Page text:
In accordance with the data of work [18], the melt overheating temperature was chosen at 850 °C, which at a nickel concentration of 3 wt.% is sufficient for the formation of Al3Ni and Fe3Al clusters. As seen from Figure 3, crystallization of the Al-3Fe alloy has a pronounced two-stage character and begins at 630 °C, which is 42 °C earlier than the beginning of crystallization of the Al-3Ni alloy. Thus the crystallization interval of the first alloy (155 °C) is 20 °C less, and the solidification process takes place with a higher average speed (60 °C and 50 °C, respectively). From this, it can be concluded that the Fe and Al atoms interact more strongly, which at a given melt temperature indicates an energetically less favorable formation of Al3Ni-type clusters, their transformation (growth) into crystallization nuclei, and a significant supercooling of the melt is required for this process to occur. Unlike binary systems, the curves of the cooling rate of the melts of ternary systems (Figure 4) show distinct peaks in the range of 620-650 °C, which correspond to the formation and growth of eutectic crystallization nuclei. From a comparison of Figure 3, curve 1 and Figure 4 it can be seen that the temperature at which crystallization of ternary alloys begins is weakly dependent on the order of introduction of alloying elements and is closer to the temperature at which crystallization of the Al- 3Fe alloy begins. At the same time, the crystallization of the Al- 3Fe-3Ni alloy occurs in the range of 123 °C and its character is similar to the crystallization of the binary Al-3Fe system, while the crystallization of the Al-3Ni-3Fe alloy corresponds to a wider range of 220 °C. In this case, the average crystallization rate practically does not differ and amounts to 55 °C/s. From this, we can conclude that the kinetics of crystallization of the ternary system, at least at the initial stage, is due to the formation of nuclei based on Fe3Al clusters, which, according to [17], can dissolve up to 3-4 wt.% Ni, while Al3Ni-type clusters dissolve less than 1 wt.% Ni. Therefore, when Fe is introduced first, Fe3Al type clusters are formed, which are able to completely dissolve nickel and transform into eutectic crystallization nuclei of the Al9(Ni,Fe)2 type. This also explains the presence of the third low-temperature stage of crystallization of the Al-3Ni-3Fe alloy (with the introduction of the Ni first) in the range of 400-490 °C, when additional temperature reduction and additional time are necessary for the conversion of Al3Ni-type clusters to crystallization nuclei. Moreover, in the temperature range of the previous eutectic crystallization on the DSC curves of the Al-3Ni- 3Fe alloy (Figure 5, curve 2), two exothermic peaks are observed, while only one peak precedes the crystallization of the Al-3Fe-3Ni alloy. Obviously, these thermal effects correspond to the formation of crystallization nuclei in the melt by the cluster mechanism, which confirms the outlined ideas. These features of the crystallization kinetics of ternary systems are manifested in the formation of the microstructure (Figure 6) and phase composition of the alloy. A narrower crystallization interval of the first alloy promoted the formation of more dispersed particles of this phase (Figure 6). According to X-ray diffractometry data, the alloy contains the Al9Fe1.7Ni0.3 phase, with the volume fraction of the phase in the Al- 3Fe-3Ni alloy being 10.5%, whereas when nickel is introduced first it is significantly less - 6.73%. The difference in phase composition caused a different concentration of alloying elements in the solid solution. A local X-ray spectral analysis showed that when nickel is introduced first, its concentration in the solid solution is 2.7 wt.%, which is higher than when iron is introduced first - 1.9 wt.%. The concentration of iron atoms in the alloys differs insignificantly 1.1- 1.2 wt.%. A high nickel concentration may be due to the fact that part of the Al3Ni and, to a lesser extent, Fe3Al type clusters are not involved in the formation of new phase nuclei, but are introduced into the solid solution under conditions of nonequilibrium crystallization. This assumption is confirmed by the fact that the lattice parameter of aluminum is 4.049 Å and is close to its value for pure metal 4.050 Å.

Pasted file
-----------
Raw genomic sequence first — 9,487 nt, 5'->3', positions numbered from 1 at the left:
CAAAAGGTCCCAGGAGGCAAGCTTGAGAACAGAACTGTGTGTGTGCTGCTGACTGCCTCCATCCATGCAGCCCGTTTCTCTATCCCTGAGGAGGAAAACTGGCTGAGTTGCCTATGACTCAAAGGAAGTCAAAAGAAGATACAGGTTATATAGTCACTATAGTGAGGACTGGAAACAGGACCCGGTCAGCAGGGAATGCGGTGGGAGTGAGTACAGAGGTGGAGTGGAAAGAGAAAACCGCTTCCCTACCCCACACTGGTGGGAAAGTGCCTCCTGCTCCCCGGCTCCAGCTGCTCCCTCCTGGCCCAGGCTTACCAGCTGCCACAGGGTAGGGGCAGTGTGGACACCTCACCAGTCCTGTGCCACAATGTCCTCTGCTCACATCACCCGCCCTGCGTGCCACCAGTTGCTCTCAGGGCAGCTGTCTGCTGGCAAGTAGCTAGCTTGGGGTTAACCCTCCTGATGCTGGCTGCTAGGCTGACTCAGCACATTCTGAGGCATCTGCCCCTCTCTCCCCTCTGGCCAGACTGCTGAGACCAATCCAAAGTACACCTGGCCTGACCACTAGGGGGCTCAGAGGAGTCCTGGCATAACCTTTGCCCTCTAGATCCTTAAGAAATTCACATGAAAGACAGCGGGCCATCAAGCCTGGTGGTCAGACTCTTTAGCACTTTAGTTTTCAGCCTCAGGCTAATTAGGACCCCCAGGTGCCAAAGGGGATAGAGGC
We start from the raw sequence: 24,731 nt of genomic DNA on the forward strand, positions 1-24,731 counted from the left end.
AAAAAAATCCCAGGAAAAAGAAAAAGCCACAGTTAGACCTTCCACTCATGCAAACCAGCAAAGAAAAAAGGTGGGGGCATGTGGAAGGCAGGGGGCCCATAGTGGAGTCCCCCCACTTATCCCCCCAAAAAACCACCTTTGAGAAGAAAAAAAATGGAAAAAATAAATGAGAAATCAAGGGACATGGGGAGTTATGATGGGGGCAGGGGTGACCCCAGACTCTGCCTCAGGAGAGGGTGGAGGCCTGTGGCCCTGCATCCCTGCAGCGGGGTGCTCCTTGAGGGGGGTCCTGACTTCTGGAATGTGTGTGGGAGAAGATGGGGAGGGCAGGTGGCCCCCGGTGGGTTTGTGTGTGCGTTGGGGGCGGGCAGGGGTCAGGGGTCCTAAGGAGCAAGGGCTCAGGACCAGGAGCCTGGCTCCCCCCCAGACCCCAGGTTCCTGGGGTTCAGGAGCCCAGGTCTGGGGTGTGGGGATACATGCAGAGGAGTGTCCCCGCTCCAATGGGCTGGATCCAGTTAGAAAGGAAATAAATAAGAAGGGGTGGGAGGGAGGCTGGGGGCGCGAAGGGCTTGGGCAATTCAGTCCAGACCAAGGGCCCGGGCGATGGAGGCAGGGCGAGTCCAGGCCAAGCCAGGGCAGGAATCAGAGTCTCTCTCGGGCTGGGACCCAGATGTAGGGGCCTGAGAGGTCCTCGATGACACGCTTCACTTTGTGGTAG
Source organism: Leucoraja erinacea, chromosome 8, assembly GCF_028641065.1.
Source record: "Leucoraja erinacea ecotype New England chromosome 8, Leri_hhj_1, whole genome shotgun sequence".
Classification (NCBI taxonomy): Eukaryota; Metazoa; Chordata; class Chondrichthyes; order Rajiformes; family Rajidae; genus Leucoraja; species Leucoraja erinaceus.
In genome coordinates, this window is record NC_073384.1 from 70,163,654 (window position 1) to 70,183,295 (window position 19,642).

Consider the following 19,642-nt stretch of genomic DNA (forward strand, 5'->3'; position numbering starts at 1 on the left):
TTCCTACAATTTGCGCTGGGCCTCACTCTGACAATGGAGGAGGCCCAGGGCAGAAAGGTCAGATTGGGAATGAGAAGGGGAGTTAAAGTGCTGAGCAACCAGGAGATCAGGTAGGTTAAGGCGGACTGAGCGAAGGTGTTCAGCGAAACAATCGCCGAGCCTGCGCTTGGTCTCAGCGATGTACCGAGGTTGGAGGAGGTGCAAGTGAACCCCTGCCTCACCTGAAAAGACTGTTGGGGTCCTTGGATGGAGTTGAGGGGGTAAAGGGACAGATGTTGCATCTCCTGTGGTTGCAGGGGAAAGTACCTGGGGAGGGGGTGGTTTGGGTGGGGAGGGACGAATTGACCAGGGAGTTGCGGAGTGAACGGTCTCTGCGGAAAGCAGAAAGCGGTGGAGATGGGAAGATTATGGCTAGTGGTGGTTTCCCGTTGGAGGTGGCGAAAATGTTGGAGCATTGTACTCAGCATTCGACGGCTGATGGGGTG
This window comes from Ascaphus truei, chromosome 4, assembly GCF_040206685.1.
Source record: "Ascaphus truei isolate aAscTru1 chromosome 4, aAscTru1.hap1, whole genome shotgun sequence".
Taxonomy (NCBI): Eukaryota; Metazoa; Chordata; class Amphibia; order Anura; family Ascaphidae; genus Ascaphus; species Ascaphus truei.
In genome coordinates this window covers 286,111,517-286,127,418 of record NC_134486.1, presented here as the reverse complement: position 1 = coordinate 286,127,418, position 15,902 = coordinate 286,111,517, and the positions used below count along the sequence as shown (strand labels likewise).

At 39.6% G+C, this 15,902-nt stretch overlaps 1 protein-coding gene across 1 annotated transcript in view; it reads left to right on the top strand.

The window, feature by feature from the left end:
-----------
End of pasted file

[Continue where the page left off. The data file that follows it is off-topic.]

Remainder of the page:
As can be seen from the table, the strength, plasticity and hardness of the alloys differ insignificantly, however, the yield strength and Young’s modulus, physical qualities characterizing the state of the dislocation-impurity system and the nature of the interatomic interaction are significantly higher for the Al-3Ni-3Fe alloy. Moreover, DSC analysis showed that upon repeated slow crystallization of the Al-3Ni-3Fe alloy superheated to 1000 °C in the temperature range of the preceding eutectic crystallization, two peaks are observed on the curve, which correspond to the formation of ternary phase nuclei by the cluster mechanism described above. It is known [25] that even small nickel additives significantly impair the amorphization ability of aluminum-based alloys with iron, which is manifested in the presence of Al-Ni clusters in amorphous materials, which subsequently transform into nuclei of the metastable decagonal quasicrystalline phase [26]. Accordingly, we can assume that the abnormally high values of Young’s modulus are explained either by the presence of a nanoscale triple metastable decagonal quasicrystalline phase, which is formed as a result of diffusion flows initiated by elastic distortions of the lattice under loading, or by the formation of nanoscale cluster compounds with a short-range order similar to ordering of the intermetallic Al9(Ni,Fe)2 phase. Obviously, more research is needed to determine the preferred hardening mechanism of this alloy.